Zharnel Hughes forgives CJ Ujah after being stripped of Olympic silver medal

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Zharnel Hughes won his 100m heat in Manchester on Friday (Martin Rickett/PA) (PA Wire)
Zharnel Hughes won his 100m heat in Manchester on Friday (Martin Rickett/PA) (PA Wire)

Zharnel Hughes has forgiven CJ Ujah despite being stripped of his Olympic silver medal.

European 100m champion Hughes was part of the 4x100m squad who lost their medal from Tokyo after Ujah failed a drugs test last summer.

Team-mate Richard Kilty has said he will never forgive Ujah but Hughes remained more philosophical.

Nethaneel Mitchell-Blake, Richard Kilty, CJ Ujah and Zharnel Hughes were stripped of their silver medal. (Martin Rickett/PA) (PA Archive)
Nethaneel Mitchell-Blake, Richard Kilty, CJ Ujah and Zharnel Hughes were stripped of their silver medal. (Martin Rickett/PA) (PA Archive)

“What do you want to hear? CJ is a great guy, regardless. What happened to him is unfortunate, sadly,” he said.

“I don’t show him any disrespect. I haven’t spoken to him in a long time but, the last time I spoke to him, he apologised and said sorry.

“I forgive him. Sometimes these things do happen, which is very sad in his case, but I wish him all the best in the future.

“I can’t change anything. It’s already gone. We’ve been removed from the history books. It’s sad – but I can’t do anything about it.

“I felt bad obviously. I was a part of the team so obviously I was going to feel it.”

Hughes, who also reached the Olympic 100m final only to be disqualified after a false start, ran 10.18 seconds to win his 100m heat at the British Championships in Manchester on Friday.

He will be joined in Saturday’s semi-final by Reece Prescod, who clocked 10.22 seconds in an easy run with the sprinter having run a huge personal best of 9.93 seconds in Ostrava last month.

“It is just gave me a bit of confidence. The previous week I was a bit upset with the relay (a DNF in Birmingham) and then I took that momentum into the next weekend and went for it,” he said.

“It was nice to be in that kind of field and feel comfortable with it. There is so much to do this season and I want to do it bit by bit.”

Dina Asher-Smith won her heat in Manchester. (Martin Rickett/PA) (PA Wire)
Dina Asher-Smith won her heat in Manchester. (Martin Rickett/PA) (PA Wire)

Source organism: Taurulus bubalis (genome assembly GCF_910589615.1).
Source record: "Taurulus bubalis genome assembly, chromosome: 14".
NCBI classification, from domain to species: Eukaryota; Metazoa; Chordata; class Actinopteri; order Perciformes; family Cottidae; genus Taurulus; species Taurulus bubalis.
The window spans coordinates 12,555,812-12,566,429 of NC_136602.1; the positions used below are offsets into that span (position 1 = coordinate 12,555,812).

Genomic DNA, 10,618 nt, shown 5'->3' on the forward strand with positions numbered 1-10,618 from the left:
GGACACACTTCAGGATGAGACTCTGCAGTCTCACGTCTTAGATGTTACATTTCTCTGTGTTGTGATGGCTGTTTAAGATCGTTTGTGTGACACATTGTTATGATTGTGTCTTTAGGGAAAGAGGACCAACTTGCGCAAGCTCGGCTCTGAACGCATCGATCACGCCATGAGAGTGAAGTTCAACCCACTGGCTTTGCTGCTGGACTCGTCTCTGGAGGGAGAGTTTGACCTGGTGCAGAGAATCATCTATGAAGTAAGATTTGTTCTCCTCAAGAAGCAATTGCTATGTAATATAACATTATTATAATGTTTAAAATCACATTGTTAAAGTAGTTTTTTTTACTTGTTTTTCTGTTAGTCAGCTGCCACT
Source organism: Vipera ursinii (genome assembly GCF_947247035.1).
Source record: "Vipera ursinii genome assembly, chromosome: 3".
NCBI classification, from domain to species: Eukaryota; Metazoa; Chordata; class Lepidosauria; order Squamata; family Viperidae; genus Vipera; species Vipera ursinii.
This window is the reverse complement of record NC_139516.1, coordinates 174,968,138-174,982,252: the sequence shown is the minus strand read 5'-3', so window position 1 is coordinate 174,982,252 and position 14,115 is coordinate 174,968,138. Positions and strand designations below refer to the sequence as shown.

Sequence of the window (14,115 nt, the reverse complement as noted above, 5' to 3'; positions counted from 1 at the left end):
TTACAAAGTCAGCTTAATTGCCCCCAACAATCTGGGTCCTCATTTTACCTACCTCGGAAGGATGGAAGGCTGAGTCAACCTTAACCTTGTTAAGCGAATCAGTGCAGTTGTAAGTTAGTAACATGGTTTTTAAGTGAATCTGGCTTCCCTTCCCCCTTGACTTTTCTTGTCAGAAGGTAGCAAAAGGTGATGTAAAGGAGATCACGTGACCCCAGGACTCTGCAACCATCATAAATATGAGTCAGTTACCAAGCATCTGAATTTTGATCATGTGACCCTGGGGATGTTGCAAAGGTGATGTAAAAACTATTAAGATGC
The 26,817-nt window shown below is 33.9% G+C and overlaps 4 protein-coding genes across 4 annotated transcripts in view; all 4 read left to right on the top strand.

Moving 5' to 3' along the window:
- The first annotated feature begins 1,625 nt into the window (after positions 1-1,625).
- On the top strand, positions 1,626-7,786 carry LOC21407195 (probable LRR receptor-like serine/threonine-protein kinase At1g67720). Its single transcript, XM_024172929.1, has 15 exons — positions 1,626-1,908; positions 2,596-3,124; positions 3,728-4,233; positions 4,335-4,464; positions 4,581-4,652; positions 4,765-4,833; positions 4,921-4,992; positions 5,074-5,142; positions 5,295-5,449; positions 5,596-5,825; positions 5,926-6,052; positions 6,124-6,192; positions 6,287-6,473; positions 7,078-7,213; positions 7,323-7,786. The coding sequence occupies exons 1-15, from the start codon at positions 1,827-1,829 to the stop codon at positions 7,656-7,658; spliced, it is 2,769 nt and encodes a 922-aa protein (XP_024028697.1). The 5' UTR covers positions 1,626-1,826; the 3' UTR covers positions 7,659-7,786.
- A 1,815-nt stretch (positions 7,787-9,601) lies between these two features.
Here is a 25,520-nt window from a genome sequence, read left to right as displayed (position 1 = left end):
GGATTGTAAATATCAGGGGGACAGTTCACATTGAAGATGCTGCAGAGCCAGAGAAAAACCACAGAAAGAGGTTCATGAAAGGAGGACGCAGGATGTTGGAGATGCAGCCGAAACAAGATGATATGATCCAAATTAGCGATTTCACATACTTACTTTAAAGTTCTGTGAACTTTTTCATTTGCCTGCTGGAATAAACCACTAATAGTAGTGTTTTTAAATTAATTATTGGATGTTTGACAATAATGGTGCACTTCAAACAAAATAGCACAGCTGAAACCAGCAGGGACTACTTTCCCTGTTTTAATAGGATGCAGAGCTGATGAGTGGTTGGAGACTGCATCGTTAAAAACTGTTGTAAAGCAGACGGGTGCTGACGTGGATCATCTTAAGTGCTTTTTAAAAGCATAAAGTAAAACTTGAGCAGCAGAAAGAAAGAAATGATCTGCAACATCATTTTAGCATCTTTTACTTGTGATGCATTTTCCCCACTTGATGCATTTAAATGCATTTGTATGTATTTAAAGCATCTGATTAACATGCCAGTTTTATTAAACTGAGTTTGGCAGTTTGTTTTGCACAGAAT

Dina Asher-Smith eased into Saturday’s 100m semi-finals after starting her countdown to the World Championships.

The world 200m champion, who will defend her title in Eugene next month, ran 11.16 seconds in the first round of the 100m as she looks to book another slot on the British team.

Asher-Smith is joined by Daryll Neita in the semi-finals after she ran 11.04 seconds to win heat three.

“The aim was to qualify, come back tomorrow and lift it a bit. I’m good, I’m excited, I’ve been wanting to do another 100m for a few weeks after Prefontaine (Diamond League),” said Asher-Smith.

“There are a few things I’ve been wanting to work on and what we’ve worked on over the past few weeks.

“I have some more technical things I want to make sure I get right in these races ahead of Eugene.”

Keely Hodgkinson stepped down to the 400m in Manchester. (Martin Rickett/PA) (PA Wire)
Keely Hodgkinson stepped down to the 400m in Manchester. (Martin Rickett/PA) (PA Wire)

The 26-year-old’s chances of improving on the silver she won in Doha in 2019 were already boosted after Sha’Carri Richardson failed to progress in the 100m at the US trials.

Keely Hodgkinson finished second in her 400m heat in 52.90 seconds, behind Victoria Ohuruogu, to progress as the 20-year-old uses the distance to build her speed for the 800m ahead of the World Championships.

“I’ve already got the auto qualifier for the 800m and I really wanted to compete but I thought I don’t have to do the 800m so I won’t. I wanted a challenge, the event is really deep,” she said.

“Because of the problems in the winter with the quads I haven’t been able to attack the speed work I wanted to. That’s the aim, work on the speed and see what happens.”